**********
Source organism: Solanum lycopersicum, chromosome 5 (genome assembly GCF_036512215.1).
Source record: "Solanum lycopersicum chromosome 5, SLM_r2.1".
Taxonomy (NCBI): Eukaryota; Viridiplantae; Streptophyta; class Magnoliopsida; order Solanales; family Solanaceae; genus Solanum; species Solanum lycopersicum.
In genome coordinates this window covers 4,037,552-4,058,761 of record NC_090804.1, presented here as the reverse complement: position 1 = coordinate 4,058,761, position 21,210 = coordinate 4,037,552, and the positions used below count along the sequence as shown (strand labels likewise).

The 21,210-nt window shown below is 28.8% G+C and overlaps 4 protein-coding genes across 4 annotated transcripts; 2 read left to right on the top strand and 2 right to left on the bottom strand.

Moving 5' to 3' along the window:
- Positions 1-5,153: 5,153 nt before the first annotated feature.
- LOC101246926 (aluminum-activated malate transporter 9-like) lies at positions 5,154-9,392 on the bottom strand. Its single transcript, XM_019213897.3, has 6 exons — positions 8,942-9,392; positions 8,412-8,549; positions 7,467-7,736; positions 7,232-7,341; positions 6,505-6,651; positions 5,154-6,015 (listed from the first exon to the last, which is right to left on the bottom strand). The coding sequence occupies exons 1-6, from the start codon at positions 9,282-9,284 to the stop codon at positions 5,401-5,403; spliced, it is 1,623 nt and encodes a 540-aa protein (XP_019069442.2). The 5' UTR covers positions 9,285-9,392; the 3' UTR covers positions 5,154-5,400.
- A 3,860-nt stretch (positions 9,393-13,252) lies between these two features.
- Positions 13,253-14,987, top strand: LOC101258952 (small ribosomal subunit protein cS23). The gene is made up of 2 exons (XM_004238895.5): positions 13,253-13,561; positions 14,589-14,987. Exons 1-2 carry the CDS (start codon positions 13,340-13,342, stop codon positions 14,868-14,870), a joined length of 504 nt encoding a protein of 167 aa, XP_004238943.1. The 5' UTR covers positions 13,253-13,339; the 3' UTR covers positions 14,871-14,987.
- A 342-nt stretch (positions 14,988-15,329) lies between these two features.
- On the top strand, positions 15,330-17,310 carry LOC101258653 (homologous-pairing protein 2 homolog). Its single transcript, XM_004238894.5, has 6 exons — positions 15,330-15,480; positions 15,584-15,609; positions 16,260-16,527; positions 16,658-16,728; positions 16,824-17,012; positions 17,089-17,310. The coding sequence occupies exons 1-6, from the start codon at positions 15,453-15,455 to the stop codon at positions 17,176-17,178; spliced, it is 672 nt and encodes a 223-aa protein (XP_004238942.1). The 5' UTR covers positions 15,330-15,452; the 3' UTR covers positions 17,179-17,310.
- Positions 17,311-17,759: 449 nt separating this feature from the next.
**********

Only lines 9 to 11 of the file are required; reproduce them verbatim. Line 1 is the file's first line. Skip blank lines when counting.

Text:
- A 3,860-nt stretch (positions 9,393-13,252) lies between these two features.
- Positions 13,253-14,987, top strand: LOC101258952 (small ribosomal subunit protein cS23). The gene is made up of 2 exons (XM_004238895.5): positions 13,253-13,561; positions 14,589-14,987. Exons 1-2 carry the CDS (start codon positions 13,340-13,342, stop codon positions 14,868-14,870), a joined length of 504 nt encoding a protein of 167 aa, XP_004238943.1. The 5' UTR covers positions 13,253-13,339; the 3' UTR covers positions 14,871-14,987.
- A 342-nt stretch (positions 14,988-15,329) lies between these two features.